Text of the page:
Research: Climate Change to Severely Impact Boreal Forest, Tundra

University of York

The boreal forest, covering much of Canada and Alaska, and the treeless shrublands to the north of the forest region, may be among the worst impacted by climate change over the next 500 years, according to a new study.

The study, led by researchers at the White Rose universities of York and Leeds, as well as Oxford and Montreal, and ETH, Switzerland, ran a widely-used climate model with different atmospheric concentrations of carbon dioxide to assess the impact climate change could have on the distribution of ecosystems across the planet up to the year 2500.

Most climate prediction models run to the year 2100, but researchers are keen to explore longer-term projections that give a global picture of how much humans, animals and plant-life may need to adapt to climate change beyond the next century, which is important as long-lived trees adapt at scales of centuries rather than decades.

Modelling climate change over a 500 year period shows that much of the boreal forest, the Earth's northernmost forests and most significant provider of carbon storage and clean water, could be seriously impacted, along with tundra regions, treeless shrublands north of the boreal forest that play a significant role in regulating the Earth's climate.

Tundra regions have already seen new plants colonising lands that would have once been too cold for them to survive on, and as the planet continues to warm, its ability to cool tropical heat, pushing it back down to the equator is reduced.

This means that if there is not a rapid halt in emitting greenhouse gases, large parts of some of the hottest countries on Earth will become too hot to be easily inhabited and considerable changes would have to be made to daily life to exist there.

The researchers highlight that although we are already starting to see animals and plants migrating as they try to adapt to changing climate conditions, this could intensify in the future. As the study highlights, some species, like trees, migrate much slower than animals and humans can, and so some plants and animals will be lost altogether, threatening the survival of today's ecosystems

Dr Christopher Lyon, from the University of York's Department of Environment and Geography and Leverhulme Centre for Anthropocene Biodiversity, said: "We know now that some aspects of climate change are inevitable and so a level of adaptation is required, but how extensive these adaptations need to be is still in our hands. It is, therefore, useful to look beyond the UN's 2030 and 2050 carbon emission targets, as well as the 2100 climate model predictions, as we know that climate change won't stop there.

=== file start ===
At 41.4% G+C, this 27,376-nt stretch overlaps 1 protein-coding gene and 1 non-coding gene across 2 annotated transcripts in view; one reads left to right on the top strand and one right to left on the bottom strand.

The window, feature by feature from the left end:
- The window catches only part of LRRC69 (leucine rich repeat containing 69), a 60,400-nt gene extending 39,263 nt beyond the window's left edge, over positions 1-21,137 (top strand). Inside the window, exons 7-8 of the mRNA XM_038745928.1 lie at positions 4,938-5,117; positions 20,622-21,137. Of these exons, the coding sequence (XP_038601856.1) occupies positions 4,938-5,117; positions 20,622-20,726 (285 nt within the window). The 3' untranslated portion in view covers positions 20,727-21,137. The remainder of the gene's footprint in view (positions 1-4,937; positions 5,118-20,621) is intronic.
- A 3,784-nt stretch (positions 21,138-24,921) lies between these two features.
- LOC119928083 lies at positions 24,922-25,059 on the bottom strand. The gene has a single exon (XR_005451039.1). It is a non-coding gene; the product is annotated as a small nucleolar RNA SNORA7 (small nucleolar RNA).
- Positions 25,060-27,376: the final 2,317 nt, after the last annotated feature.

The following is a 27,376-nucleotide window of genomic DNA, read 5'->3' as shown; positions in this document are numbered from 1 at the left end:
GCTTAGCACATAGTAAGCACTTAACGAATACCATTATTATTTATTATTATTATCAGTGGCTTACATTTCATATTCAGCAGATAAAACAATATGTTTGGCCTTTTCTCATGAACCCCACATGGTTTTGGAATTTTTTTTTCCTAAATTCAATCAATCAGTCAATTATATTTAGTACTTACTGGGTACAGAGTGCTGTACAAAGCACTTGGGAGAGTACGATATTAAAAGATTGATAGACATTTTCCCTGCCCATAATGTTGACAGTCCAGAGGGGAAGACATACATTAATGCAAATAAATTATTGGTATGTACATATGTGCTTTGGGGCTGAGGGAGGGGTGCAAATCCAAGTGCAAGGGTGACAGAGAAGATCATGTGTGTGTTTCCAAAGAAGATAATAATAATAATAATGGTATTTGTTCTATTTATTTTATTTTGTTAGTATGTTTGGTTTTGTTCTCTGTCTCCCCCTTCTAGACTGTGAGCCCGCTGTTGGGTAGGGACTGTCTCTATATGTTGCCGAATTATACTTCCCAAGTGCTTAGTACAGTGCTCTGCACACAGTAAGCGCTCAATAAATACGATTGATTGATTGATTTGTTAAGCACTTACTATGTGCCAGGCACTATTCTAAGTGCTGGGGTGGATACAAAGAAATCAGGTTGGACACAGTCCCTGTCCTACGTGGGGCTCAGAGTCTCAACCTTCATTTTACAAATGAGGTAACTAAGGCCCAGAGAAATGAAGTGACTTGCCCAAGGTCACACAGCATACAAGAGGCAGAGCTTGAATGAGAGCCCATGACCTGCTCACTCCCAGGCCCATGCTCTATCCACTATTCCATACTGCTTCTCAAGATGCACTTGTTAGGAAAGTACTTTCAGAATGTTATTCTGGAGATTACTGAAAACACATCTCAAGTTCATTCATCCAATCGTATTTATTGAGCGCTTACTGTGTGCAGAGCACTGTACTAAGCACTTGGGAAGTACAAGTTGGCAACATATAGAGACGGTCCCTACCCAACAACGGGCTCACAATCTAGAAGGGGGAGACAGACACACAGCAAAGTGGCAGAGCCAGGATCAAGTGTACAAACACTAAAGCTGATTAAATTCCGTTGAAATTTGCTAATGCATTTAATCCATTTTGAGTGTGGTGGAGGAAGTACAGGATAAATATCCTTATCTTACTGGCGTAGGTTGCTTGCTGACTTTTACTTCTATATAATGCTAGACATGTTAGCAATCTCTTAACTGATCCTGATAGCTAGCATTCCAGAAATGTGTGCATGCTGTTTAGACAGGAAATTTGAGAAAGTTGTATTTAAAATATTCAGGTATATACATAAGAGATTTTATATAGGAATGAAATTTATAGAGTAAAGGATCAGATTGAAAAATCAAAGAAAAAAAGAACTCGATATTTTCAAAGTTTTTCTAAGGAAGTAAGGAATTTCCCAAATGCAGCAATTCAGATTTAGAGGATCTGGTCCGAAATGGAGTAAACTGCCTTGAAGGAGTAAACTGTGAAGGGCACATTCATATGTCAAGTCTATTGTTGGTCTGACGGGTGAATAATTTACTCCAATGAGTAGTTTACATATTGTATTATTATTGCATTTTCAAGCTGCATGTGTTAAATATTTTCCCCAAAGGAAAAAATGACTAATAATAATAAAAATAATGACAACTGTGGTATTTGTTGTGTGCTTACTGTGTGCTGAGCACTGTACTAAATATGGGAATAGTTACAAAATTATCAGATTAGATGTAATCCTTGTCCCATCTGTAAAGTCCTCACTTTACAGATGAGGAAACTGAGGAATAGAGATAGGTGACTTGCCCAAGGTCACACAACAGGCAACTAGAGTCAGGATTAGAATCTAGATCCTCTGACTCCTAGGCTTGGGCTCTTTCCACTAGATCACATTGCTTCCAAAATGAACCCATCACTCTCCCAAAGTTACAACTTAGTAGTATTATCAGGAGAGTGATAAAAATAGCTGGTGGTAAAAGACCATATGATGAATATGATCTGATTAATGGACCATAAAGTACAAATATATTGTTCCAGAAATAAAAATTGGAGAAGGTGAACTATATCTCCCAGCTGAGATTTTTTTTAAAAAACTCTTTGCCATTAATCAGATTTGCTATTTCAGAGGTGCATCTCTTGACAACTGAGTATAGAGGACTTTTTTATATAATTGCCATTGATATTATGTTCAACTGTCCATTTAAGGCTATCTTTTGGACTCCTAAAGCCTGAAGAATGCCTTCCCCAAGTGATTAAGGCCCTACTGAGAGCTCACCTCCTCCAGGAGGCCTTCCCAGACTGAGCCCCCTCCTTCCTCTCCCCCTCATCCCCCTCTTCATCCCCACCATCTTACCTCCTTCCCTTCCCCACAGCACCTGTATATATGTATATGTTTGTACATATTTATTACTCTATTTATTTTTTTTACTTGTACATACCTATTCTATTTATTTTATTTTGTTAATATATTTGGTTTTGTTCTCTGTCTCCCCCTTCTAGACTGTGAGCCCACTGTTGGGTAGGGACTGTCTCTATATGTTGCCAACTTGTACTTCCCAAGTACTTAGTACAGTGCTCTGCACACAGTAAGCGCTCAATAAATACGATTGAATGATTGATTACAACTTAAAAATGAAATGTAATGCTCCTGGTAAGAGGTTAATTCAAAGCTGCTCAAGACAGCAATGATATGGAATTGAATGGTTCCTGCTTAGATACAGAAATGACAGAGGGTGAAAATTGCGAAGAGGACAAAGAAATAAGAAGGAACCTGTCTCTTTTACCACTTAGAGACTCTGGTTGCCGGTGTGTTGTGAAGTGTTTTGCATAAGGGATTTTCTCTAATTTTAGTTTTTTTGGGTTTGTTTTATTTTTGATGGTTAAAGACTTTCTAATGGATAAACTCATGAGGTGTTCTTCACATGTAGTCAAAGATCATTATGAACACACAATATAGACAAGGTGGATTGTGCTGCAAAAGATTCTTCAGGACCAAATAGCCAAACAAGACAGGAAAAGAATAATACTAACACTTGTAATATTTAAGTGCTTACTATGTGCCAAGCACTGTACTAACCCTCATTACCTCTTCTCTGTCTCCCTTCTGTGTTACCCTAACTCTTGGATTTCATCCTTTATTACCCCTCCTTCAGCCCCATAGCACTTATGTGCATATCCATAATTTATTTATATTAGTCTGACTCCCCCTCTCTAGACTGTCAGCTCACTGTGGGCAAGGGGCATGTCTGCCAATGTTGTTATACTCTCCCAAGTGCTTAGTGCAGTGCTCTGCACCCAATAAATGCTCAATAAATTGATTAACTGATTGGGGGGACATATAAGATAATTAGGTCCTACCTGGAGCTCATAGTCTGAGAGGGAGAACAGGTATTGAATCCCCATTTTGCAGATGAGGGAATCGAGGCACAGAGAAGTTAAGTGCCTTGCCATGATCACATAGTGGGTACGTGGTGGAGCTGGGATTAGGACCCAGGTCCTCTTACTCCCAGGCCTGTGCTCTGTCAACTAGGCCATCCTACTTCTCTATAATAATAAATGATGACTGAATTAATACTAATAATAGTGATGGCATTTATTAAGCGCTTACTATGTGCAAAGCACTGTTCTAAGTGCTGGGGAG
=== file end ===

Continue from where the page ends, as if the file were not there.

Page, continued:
"By looking much further into the future - the future that our grandchildren will face - we can see that there is a significant difference between climate change rates, species migration rates, and their migration ability. Trees, for example, will migrate much slower than birds and mammals, and boreal decline radically changes the ecosystems they've formed since the glaciers retreated about 12 000 years ago.

"Those species that can't adapt or move to more suitable locations will radically decline in number and range or even go extinct."

The study highlights that current boreal regions are colder and less densely populated, but changing environments may mean more people migrate to these landscapes as they warm in the future, increasing the pressures on ecosystems and species.

Migration on this scale also relies on political cooperation from countries around the world, and researchers point out that given current global conflicts and divisions, this could be one of the most significant barriers to successful climate adaptation.

Dr Lyon said: "What's most important, I think, is that the long-term projections highlight the scale of the change we, and especially our children and grandchildren face - even under the lower warming scenarios - and the need to start thinking very hard now about what it will take for all of us to live justly in those possible worlds."

Dr Bethany Allen from ETH (Federal Institute of Technology) Zurich, added: "Our study indicates the longevity and severity of the impacts that human-induced climate change will have on the biosphere. The need to protect boreal forest and tundra biomes is particularly pressing, and our results demonstrate how large-scale geographic shifts in the areas occupied by these biomes might be necessary in order to preserve them over the next few hundred years."

The research is published in the journal Philosophical Transactions of the Royal Society B and funded in part by the White Rose Collaboration Fund and the Leverhulme Trust via the Leverhulme Centre for Anthropocene Biodiversity.

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